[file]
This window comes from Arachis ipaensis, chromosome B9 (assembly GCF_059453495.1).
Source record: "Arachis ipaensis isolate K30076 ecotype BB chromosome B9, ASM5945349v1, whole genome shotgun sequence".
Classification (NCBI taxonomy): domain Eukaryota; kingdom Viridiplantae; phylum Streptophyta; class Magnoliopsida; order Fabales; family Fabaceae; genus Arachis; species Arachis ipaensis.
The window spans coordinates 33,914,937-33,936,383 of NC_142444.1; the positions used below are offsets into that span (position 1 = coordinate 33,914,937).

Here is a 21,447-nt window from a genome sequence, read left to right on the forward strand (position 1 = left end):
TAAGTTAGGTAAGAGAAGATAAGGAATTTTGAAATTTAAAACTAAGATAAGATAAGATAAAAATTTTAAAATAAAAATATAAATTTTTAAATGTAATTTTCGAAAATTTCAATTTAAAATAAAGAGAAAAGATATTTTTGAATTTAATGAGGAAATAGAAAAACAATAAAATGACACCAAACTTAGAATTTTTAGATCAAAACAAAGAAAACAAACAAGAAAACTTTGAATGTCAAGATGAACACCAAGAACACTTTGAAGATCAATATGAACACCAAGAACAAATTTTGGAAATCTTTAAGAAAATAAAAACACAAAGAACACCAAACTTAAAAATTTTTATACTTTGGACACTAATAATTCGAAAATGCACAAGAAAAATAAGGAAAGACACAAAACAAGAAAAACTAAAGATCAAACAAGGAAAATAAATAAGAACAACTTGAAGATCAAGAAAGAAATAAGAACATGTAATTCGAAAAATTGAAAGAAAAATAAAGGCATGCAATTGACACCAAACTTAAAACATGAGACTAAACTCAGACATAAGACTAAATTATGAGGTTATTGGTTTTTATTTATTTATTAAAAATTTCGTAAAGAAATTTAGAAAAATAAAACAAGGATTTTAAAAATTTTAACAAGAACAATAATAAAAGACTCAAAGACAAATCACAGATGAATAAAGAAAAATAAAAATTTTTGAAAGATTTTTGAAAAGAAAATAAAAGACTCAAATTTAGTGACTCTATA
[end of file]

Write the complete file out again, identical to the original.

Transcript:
This window comes from Arachis ipaensis, chromosome B9 (assembly GCF_059453495.1).
Source record: "Arachis ipaensis isolate K30076 ecotype BB chromosome B9, ASM5945349v1, whole genome shotgun sequence".
Classification (NCBI taxonomy): domain Eukaryota; kingdom Viridiplantae; phylum Streptophyta; class Magnoliopsida; order Fabales; family Fabaceae; genus Arachis; species Arachis ipaensis.
The window spans coordinates 33,914,937-33,936,383 of NC_142444.1; the positions used below are offsets into that span (position 1 = coordinate 33,914,937).

Here is a 21,447-nt window from a genome sequence, read left to right on the forward strand (position 1 = left end):
TAAGTTAGGTAAGAGAAGATAAGGAATTTTGAAATTTAAAACTAAGATAAGATAAGATAAAAATTTTAAAATAAAAATATAAATTTTTAAATGTAATTTTCGAAAATTTCAATTTAAAATAAAGAGAAAAGATATTTTTGAATTTAATGAGGAAATAGAAAAACAATAAAATGACACCAAACTTAGAATTTTTAGATCAAAACAAAGAAAACAAACAAGAAAACTTTGAATGTCAAGATGAACACCAAGAACACTTTGAAGATCAATATGAACACCAAGAACAAATTTTGGAAATCTTTAAGAAAATAAAAACACAAAGAACACCAAACTTAAAAATTTTTATACTTTGGACACTAATAATTCGAAAATGCACAAGAAAAATAAGGAAAGACACAAAACAAGAAAAACTAAAGATCAAACAAGGAAAATAAATAAGAACAACTTGAAGATCAAGAAAGAAATAAGAACATGTAATTCGAAAAATTGAAAGAAAAATAAAGGCATGCAATTGACACCAAACTTAAAACATGAGACTAAACTCAGACATAAGACTAAATTATGAGGTTATTGGTTTTTATTTATTTATTAAAAATTTCGTAAAGAAATTTAGAAAAATAAAACAAGGATTTTAAAAATTTTAACAAGAACAATAATAAAAGACTCAAAGACAAATCACAGATGAATAAAGAAAAATAAAAATTTTTGAAAGATTTTTGAAAAGAAAATAAAAGACTCAAATTTAGTGACTCTATA